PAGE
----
At the beginning of February, I got my wheels back! After two years off the road, I jumped back in with both feet. My father in law had undergone surgery for a total knee replacement in early January. Unfortunately the surgery had to be stopped because his heart stopped. Doctors worked quickly and God jump started his heart but it began a long journey with new and unexpected trials. He was away from home, in and out of hospitals and rehab centers for 2 months after having to undergo a second surgery to finish the knee replacement. That man is a fighter and his wife is the toughest gal on the block. His healing continues each day and we have all been adapting to a new normal. He has mostly good days now. Never take good health for granted. We never know what may be next. And I would add, I can be a serious force to be reckoned with when it comes to healthcare for my father in law.

Life changes so quickly and it can happen in so many ways. This spring my mom decided it was time to complete her retirement plan and move to the mountains permanently. This meant selling her home. It wasn’t just her home though, it was the home her parents built  in 1957. It was the family home. Sorting, trashing, keeping, selling, packing, hauling, shipping…yep we did it all. Some days I was on task and some days I tearfully sorted and tried to fight off my tendency to hold onto things for sentimental reasons. I reminded myself that my treasure box of memories is in my head and that never leaves me. We had a yard sale and I laughed each time someone picked something up and my mom told them the story behind it. Mom traveled all over the world for about 25 years. She has millions of things from her trips, not really but sometimes it felt like it. When she tried explaining the Spirit House that she bought and carried all over Taipei, or the walking  stick handle she got in Afghanistan, people looked at her like she had just jumped off the moon. I don’t think one person believed any of the crazy origins she spilled. The funniest part is that everything was true. When Johnny and I loaded the last box to take to donate he spotted something and asked if I was sure I wanted to let it go. I said “I have touched every single one of these things at least five times so if it got here I’m not changing my mind.” I guess that is how moves should go. My mind needed to come to the realization that it was time to let go of a structure and the things that were in it. Those walls surrounded love and now it will be the foundation for a new family to build memories and perhaps hang some artifacts from their own travels. Let’s be honest, at the end of the day, the thing we will all miss the most is the prime parking spot!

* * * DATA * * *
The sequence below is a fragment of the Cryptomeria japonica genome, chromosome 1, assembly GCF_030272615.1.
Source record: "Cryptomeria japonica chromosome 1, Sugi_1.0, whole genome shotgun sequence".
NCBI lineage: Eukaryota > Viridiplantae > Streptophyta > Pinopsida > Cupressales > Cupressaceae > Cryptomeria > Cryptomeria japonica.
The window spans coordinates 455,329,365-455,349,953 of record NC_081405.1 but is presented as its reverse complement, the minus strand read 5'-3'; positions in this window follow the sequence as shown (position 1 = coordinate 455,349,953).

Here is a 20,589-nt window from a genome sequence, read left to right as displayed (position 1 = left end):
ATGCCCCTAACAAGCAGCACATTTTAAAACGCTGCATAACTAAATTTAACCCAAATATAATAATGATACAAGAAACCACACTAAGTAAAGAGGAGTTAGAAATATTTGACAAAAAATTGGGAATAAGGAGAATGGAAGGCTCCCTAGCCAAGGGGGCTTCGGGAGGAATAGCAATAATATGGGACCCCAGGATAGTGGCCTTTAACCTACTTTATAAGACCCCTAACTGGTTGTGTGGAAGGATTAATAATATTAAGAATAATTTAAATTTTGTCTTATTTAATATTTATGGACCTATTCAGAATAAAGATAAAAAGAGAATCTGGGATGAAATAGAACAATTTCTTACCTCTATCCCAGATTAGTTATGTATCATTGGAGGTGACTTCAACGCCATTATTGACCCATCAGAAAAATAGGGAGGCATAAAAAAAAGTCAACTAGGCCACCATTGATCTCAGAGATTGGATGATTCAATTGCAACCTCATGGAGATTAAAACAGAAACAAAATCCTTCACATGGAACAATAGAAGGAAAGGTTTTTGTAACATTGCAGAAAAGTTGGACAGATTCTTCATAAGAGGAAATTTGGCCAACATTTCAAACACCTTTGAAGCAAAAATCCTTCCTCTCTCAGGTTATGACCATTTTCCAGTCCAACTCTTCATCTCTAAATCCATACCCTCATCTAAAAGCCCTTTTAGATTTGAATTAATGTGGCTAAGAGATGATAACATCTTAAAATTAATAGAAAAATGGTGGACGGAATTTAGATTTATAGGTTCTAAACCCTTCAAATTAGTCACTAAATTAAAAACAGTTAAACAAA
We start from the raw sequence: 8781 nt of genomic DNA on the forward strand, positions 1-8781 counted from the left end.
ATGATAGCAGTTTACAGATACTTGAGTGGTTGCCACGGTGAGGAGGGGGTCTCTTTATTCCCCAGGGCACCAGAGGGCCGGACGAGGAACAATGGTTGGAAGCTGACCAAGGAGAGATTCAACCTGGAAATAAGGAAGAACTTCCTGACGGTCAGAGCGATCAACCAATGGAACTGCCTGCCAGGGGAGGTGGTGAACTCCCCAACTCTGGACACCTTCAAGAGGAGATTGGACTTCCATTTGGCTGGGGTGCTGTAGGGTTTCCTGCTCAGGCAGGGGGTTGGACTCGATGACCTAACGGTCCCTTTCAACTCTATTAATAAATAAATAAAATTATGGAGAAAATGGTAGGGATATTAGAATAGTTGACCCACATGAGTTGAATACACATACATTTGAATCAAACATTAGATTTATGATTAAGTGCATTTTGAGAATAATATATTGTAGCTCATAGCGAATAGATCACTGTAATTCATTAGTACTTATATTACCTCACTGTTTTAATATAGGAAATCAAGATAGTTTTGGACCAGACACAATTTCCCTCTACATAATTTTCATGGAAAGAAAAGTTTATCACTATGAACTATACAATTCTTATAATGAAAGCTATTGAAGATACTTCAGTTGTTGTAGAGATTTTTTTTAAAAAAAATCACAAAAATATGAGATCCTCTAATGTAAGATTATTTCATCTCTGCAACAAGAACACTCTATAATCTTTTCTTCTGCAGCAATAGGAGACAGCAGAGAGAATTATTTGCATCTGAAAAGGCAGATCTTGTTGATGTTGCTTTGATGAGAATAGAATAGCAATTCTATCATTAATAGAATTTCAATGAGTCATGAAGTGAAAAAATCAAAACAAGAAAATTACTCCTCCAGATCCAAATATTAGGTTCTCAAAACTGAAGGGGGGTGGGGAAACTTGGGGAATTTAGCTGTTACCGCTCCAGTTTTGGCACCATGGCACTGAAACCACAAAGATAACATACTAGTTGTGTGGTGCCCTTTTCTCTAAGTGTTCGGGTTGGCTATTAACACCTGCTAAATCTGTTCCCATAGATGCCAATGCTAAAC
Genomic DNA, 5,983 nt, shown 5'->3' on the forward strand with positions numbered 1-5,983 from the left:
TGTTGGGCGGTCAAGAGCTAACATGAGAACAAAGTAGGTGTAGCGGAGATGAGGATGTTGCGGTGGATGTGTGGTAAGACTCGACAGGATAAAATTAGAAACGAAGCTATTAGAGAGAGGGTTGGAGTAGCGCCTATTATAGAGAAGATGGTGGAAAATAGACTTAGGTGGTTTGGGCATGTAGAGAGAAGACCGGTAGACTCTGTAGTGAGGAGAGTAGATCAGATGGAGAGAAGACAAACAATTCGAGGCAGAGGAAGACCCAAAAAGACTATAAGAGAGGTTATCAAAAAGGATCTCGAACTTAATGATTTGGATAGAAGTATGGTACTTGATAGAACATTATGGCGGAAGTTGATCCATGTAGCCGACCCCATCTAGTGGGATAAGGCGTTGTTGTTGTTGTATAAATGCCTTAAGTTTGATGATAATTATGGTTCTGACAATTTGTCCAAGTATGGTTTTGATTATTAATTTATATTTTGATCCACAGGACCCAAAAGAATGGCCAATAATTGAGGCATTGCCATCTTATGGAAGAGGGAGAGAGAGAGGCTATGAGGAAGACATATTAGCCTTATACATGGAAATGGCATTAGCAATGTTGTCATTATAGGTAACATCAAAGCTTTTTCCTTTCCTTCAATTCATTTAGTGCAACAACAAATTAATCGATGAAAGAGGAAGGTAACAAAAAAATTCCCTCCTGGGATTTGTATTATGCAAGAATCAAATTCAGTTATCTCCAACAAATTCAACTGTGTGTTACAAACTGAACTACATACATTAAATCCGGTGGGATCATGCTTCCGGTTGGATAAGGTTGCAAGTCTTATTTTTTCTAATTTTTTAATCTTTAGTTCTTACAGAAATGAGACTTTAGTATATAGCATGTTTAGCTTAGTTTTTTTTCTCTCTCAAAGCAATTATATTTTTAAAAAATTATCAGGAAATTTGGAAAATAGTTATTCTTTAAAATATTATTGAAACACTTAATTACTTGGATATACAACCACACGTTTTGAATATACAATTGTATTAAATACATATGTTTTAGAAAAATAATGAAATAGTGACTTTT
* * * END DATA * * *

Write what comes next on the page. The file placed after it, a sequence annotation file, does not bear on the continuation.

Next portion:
College. Say it ain’t so! The time came much faster than I ever knew it could. My son packed up totes, snacks, mattress egg crate and off he went. Boys are so easy! It only took us two loads and he was in his 10’x15′ corner room. I think I over prepared because I didn’t cry until about a week after he left, and that was one ugly cry. Maybe I was in shock. It is SO quiet in the afternoons at home because there is no drumming! The laundry loads are much smaller and I have not quite figured out how much food to make when I am not feeding an 18 year old man. It took me about a week of glancing into his room to not feel overwhelmed with his absence. Partially because I can text him anytime I want, but maybe because much like letting go of my mom’s house, his walls surrounded love and talent that can be passed on. Watching him venture off to a new place with new experiences is like sharing a house with another family and letting them have the gift of a solid foundation. We hope Justin has the foundation to successfully bloom into whatever he is passionate about. He was home this weekend and we were walking through a store and I spotted a toy he had when he was little. He immediately remembered it and continued talking about all the different things he made with it. My heart was so full because I felt final peace that we are all right where we are supposed to be. He holds the same memories and they bring him joy. He is living out each moment, as we all are, to the best that we know, by faith, trusting that the decisions we make are guided by what God knows will be best for us.